All The Money has all the drama


All The Money in The World, the latest film from Ridley Scott, tells the fascinating true story of the kidnapping of John Paul Getty III, heir to the Getty Oil Company. While based on a true story, at the end of the film a title card reminds audiences that certain characters and circumstances depicted in the film were fictionalized for dramatic effect, which is commonplace for films that are inspired by actual events.

While I have a passing familiarity with the actual events, I can’t comment on how accurate the story is to the real-life ordeal. However, by explicitly stating that the film was dramatized I think the filmmakers are making it perfectly clear that the film wasn’t intended as a documentary and should be viewed as a dramatic entertainment rather than a history lesson.

The film plays as part family drama and part crime thriller. However, for all of the incredible drama that unfolds on screen, the drama that occurred behind the scenes is equally fascinating. The film was completed and ready to be released when, just over a month before its anticipated launch, the lead actor was fired from the production. All of his scenes were cut from the film and reshot over just a few days.

Originally, the role of J. Paul Getty was portrayed by Kevin Spacey. Following allegations of sexual assault levelled at Spacey by actor Anthony Rapp, he was removed entirely from the movie.Ê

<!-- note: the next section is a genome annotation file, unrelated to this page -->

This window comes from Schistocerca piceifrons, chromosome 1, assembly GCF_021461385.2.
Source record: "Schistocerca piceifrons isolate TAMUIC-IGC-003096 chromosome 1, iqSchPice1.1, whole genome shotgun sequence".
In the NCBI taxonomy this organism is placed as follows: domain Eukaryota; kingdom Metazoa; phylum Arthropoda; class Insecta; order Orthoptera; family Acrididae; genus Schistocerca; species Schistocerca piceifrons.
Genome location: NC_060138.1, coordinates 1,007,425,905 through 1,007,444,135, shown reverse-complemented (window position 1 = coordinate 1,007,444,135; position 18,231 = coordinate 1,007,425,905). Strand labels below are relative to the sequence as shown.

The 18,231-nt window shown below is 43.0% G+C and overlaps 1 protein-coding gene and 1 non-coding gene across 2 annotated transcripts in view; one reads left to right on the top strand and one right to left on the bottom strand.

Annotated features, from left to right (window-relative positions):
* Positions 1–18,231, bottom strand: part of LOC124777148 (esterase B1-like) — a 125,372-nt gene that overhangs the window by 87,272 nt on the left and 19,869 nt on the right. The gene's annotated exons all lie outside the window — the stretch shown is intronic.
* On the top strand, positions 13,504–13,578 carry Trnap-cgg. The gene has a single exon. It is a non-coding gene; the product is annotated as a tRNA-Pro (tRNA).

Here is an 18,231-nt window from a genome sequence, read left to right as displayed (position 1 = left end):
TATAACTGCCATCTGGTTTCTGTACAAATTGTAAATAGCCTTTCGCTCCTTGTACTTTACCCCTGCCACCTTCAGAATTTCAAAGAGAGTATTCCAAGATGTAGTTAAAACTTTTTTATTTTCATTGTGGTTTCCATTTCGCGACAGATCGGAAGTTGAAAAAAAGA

Make no mistake, the decision to fire Spacey was undoubtedly a desperate public relations damage-control move. The filmmakers and studio knew they had a special film on their hands, and did not want Spacey and the negative press surrounding him to taint their film. That being said, I commend Scott and the studio for making a bold statement by firing Spacey.

Spacey was replaced by the great Canadian actor Christopher Plumber, who was terrific in the role. The incredible Michelle Williams plays Gail Harris, the mother of Paul (Charlie Plummer), who desperately tries to negotiate a deal with both the kidnappers and her former father-in-law in an attempt to rescue her son.

Mark Wahlberg also stars as Fletcher Chase, an employee of Getty’s tasked with assisting Gail. Wahlberg is an interesting actor in that he isn’t necessarily a great actor, but when he works with the right director, he can perform remarkably.

The film was exquisitely shot, favouring sepia tones and desaturated colour palettes. Scott has really refined his visual style in recent years. The look of the film reflected the subject matter and drama of the story perfectly.Ê

It will be interesting to see if All The Money in The World is able to take home any of the three Golden Globes it’s nominated for (best supporting actor, Christopher Plummer; best actress, Michelle Williams; best director, Ridley Scott). Highly recommended.

Ryan Mackett is an artist and film enthusiast who resides in Thunder Bay. Email questions or comments to him at

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